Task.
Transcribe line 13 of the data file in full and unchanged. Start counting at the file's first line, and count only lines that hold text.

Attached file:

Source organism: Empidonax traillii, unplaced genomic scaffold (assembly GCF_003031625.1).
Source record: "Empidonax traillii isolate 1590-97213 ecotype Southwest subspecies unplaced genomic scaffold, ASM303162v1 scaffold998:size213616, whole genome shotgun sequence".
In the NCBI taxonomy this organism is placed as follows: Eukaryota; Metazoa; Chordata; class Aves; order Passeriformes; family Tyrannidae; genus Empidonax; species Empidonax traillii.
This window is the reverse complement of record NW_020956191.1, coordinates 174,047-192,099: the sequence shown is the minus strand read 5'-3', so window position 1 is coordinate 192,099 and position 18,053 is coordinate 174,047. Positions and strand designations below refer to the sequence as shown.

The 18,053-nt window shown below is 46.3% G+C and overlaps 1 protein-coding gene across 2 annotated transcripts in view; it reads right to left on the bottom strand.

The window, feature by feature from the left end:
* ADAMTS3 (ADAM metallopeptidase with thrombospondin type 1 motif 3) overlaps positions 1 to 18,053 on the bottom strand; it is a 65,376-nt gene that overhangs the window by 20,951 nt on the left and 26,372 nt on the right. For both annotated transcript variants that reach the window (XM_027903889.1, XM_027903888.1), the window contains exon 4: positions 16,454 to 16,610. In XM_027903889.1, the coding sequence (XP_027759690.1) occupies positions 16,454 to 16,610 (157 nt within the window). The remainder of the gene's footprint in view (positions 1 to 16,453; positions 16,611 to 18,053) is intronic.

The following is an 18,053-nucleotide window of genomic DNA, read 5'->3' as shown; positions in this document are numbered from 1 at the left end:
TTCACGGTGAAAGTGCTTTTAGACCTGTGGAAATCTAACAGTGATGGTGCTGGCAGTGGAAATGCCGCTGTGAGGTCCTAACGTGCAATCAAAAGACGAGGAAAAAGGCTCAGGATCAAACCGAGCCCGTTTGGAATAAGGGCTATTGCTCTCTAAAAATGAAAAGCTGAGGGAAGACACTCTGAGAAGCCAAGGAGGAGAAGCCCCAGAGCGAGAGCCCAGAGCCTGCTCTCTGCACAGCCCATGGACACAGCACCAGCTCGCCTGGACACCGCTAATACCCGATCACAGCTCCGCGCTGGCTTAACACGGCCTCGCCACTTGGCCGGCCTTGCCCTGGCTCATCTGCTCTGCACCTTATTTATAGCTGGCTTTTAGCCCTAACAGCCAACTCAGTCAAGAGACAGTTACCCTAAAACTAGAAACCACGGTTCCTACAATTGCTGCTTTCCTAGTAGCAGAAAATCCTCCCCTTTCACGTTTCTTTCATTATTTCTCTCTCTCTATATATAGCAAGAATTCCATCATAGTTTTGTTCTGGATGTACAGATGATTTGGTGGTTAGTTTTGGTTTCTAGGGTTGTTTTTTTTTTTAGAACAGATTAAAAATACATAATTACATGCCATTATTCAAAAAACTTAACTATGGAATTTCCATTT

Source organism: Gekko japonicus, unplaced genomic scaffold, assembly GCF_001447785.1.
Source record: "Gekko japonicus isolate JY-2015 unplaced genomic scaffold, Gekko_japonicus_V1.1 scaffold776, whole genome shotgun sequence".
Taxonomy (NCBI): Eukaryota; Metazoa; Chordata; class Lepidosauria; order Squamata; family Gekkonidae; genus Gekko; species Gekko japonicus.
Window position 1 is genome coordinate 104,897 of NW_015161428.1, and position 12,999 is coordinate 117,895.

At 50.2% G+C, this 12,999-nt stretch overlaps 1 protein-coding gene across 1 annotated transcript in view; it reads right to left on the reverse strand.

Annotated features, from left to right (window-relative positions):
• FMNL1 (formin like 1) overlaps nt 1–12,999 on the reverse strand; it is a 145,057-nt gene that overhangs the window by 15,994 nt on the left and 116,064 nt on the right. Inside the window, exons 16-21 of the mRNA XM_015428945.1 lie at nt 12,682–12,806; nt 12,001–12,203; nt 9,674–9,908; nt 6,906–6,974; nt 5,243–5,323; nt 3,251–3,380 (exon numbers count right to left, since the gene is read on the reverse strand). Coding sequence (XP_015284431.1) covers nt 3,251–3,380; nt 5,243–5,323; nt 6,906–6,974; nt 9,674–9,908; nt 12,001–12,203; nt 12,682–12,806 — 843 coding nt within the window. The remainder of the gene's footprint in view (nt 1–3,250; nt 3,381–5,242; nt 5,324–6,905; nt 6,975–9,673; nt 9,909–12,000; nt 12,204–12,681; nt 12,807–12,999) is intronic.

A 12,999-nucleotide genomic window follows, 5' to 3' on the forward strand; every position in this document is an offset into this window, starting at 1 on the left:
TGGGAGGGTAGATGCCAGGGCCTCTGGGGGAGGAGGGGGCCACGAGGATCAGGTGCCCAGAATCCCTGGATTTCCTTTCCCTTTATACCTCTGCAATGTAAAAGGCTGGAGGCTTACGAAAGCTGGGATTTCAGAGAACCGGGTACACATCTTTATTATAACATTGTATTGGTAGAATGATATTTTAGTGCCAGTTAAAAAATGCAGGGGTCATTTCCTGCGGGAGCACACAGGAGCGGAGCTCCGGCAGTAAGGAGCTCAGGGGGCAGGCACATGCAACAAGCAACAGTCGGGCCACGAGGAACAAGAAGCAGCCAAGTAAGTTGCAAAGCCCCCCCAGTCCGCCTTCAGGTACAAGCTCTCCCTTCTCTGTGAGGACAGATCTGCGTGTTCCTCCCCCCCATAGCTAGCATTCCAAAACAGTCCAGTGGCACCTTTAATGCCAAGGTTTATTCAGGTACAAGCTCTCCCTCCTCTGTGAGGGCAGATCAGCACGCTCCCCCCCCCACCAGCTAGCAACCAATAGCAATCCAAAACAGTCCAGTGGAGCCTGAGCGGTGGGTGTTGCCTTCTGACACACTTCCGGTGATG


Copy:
Window position 1 is genome coordinate 104,897 of NW_015161428.1, and position 12,999 is coordinate 117,895.